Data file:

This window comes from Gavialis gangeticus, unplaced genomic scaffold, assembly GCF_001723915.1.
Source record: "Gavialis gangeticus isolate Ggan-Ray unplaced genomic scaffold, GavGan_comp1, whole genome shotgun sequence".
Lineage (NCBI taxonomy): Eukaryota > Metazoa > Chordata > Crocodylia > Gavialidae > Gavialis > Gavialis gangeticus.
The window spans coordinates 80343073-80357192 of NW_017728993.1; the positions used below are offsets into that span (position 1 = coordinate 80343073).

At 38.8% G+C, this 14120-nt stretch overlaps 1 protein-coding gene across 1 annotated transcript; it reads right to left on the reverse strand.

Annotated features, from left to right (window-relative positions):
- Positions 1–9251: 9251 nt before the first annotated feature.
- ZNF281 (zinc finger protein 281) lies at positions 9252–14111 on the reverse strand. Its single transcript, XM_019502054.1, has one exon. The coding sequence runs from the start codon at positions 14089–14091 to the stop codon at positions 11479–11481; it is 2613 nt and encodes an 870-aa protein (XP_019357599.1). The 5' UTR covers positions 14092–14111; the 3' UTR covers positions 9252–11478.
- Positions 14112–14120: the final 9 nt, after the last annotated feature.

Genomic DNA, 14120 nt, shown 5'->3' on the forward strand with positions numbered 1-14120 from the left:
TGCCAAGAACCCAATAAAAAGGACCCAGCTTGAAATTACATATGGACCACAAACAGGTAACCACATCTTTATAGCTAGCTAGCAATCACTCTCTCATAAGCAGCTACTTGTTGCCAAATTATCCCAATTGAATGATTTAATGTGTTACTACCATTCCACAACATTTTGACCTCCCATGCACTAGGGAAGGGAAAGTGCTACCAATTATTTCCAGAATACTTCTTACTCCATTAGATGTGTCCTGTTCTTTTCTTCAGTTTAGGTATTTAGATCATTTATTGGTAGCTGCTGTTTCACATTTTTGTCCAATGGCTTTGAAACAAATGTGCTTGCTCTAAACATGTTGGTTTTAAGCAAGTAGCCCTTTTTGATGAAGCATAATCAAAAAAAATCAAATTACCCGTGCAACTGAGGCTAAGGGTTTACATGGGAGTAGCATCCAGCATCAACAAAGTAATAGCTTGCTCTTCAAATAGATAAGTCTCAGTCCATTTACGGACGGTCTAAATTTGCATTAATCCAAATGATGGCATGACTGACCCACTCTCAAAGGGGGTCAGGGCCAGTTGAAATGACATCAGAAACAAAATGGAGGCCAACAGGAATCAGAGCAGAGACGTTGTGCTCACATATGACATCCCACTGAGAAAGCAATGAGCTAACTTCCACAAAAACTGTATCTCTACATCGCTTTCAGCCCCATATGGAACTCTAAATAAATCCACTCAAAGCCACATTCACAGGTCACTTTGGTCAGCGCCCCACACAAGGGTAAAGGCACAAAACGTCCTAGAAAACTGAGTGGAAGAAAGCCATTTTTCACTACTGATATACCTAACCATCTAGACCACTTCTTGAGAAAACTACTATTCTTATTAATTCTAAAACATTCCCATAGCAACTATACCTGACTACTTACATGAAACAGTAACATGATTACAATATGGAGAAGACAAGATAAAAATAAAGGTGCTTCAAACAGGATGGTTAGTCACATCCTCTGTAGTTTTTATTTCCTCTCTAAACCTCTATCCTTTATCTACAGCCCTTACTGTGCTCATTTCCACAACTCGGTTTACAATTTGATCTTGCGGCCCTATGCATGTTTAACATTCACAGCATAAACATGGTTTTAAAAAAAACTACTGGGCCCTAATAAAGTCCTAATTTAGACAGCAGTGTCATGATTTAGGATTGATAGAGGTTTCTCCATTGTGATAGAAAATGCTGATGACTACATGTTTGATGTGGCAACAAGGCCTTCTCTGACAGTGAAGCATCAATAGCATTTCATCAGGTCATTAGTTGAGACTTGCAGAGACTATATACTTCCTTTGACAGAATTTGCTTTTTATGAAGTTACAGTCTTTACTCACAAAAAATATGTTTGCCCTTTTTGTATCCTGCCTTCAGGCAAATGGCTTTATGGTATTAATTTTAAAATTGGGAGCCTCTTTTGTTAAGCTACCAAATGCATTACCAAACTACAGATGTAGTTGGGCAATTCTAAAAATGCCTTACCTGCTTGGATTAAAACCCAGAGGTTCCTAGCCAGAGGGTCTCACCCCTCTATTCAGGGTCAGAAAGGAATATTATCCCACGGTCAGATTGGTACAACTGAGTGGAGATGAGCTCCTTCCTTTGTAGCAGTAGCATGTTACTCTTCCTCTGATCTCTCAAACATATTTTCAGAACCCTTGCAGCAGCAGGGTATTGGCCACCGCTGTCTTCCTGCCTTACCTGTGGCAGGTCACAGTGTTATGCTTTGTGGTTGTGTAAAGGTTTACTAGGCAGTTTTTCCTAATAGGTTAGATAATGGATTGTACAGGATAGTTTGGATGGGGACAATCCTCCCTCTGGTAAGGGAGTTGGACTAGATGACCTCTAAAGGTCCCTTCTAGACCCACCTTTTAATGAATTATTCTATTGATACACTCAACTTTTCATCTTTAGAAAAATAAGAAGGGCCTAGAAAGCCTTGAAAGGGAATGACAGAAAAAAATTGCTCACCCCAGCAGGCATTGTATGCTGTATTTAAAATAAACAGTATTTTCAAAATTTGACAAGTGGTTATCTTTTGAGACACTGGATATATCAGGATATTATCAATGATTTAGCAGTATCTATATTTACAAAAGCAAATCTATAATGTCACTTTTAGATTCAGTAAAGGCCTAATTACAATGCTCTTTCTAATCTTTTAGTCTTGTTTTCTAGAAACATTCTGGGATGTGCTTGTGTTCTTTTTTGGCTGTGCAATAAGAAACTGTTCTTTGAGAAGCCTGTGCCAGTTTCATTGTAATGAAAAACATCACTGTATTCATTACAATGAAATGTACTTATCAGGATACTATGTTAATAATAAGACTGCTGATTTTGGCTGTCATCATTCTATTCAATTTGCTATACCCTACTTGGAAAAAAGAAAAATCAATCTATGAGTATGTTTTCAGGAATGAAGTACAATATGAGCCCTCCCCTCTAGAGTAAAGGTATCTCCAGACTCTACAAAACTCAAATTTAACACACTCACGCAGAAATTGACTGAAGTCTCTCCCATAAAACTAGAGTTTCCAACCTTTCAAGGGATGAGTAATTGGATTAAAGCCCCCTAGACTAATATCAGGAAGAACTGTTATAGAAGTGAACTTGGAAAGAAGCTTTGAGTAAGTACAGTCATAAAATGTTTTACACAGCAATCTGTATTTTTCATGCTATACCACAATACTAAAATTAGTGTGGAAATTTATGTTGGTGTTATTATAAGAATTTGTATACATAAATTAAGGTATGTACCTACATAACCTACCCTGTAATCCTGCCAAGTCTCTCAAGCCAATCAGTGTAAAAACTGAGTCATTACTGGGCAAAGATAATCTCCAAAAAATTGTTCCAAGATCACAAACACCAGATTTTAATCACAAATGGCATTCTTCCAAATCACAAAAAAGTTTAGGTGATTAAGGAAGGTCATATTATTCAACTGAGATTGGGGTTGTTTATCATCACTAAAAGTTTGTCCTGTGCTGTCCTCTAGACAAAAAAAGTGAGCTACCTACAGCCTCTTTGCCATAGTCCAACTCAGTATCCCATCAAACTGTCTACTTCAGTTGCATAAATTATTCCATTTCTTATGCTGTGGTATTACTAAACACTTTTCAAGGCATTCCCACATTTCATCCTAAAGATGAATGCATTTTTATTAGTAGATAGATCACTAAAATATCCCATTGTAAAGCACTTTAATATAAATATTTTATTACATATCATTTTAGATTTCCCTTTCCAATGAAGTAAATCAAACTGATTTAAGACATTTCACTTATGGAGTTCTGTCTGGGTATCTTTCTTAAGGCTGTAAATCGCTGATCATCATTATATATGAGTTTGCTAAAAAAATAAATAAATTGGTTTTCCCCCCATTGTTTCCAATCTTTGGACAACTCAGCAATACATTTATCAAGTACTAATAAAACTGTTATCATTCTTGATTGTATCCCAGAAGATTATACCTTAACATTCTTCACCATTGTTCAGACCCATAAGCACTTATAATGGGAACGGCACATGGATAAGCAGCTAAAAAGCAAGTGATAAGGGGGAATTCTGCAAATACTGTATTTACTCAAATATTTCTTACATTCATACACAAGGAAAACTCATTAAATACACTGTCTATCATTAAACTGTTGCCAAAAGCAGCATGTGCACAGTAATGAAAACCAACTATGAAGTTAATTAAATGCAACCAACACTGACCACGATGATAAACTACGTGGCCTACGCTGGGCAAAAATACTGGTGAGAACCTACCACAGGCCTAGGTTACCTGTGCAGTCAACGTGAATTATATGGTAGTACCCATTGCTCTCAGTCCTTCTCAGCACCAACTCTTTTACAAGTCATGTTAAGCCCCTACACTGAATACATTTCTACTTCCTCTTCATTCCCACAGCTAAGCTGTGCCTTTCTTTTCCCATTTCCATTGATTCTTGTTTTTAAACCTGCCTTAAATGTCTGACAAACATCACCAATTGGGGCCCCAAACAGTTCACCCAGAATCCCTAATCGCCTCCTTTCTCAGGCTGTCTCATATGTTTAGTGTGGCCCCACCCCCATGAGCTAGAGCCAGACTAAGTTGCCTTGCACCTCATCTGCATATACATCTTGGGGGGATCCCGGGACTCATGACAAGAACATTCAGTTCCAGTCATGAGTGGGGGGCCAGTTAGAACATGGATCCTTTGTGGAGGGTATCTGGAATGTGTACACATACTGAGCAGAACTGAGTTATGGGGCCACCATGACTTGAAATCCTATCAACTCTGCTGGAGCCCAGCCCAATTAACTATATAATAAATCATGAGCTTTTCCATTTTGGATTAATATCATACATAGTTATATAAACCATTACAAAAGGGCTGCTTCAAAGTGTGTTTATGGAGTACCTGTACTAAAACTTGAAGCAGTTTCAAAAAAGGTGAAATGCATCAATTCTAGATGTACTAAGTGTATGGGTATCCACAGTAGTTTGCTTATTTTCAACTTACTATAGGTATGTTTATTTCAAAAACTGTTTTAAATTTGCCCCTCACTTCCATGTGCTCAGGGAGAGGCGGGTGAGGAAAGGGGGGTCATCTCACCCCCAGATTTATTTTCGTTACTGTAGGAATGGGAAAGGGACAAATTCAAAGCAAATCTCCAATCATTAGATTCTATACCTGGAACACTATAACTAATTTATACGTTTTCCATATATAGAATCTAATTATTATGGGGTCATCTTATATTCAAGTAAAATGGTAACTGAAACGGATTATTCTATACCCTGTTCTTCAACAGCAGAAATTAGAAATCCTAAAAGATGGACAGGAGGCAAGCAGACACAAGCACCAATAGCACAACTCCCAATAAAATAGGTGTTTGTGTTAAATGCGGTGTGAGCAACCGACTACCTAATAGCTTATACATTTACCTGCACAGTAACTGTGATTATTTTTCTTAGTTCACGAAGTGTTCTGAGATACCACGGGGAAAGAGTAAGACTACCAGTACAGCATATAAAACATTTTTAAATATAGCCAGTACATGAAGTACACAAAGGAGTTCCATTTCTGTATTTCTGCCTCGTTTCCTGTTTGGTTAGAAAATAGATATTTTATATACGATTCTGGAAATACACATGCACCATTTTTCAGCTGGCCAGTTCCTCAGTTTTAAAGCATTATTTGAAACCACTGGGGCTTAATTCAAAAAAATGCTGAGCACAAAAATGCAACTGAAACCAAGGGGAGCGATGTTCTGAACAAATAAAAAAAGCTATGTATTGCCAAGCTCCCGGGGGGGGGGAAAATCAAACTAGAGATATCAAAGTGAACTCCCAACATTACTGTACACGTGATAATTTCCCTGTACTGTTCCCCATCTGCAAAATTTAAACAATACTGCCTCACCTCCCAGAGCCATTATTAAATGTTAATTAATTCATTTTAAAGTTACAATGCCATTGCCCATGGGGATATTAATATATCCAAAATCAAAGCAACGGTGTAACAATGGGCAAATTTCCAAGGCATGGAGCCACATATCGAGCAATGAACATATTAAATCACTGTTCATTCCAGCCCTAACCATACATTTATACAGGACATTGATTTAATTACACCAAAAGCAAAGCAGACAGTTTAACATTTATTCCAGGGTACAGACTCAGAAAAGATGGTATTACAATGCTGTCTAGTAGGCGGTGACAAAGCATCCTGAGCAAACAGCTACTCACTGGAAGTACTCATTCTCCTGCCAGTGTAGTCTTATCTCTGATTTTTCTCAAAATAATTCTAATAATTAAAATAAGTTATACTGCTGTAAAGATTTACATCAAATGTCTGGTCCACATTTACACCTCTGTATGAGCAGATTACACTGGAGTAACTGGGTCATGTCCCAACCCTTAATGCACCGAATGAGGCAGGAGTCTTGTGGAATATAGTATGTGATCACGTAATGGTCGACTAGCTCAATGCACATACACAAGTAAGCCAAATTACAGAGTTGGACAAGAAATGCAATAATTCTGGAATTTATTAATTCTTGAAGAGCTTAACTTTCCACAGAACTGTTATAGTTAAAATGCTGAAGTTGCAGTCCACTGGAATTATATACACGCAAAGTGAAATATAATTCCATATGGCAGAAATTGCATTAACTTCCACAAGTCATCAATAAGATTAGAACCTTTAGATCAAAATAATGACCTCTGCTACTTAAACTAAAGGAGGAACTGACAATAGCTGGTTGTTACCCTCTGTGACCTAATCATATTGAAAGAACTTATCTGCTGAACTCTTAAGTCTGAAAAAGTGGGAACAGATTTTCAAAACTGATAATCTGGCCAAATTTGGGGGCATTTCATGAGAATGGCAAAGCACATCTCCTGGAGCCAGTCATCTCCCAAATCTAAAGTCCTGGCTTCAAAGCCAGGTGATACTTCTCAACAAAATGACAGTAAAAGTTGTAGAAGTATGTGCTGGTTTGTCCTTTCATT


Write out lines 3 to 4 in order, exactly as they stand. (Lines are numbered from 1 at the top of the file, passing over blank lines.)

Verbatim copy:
Lineage (NCBI taxonomy): Eukaryota > Metazoa > Chordata > Crocodylia > Gavialidae > Gavialis > Gavialis gangeticus.
The window spans coordinates 80343073-80357192 of NW_017728993.1; the positions used below are offsets into that span (position 1 = coordinate 80343073).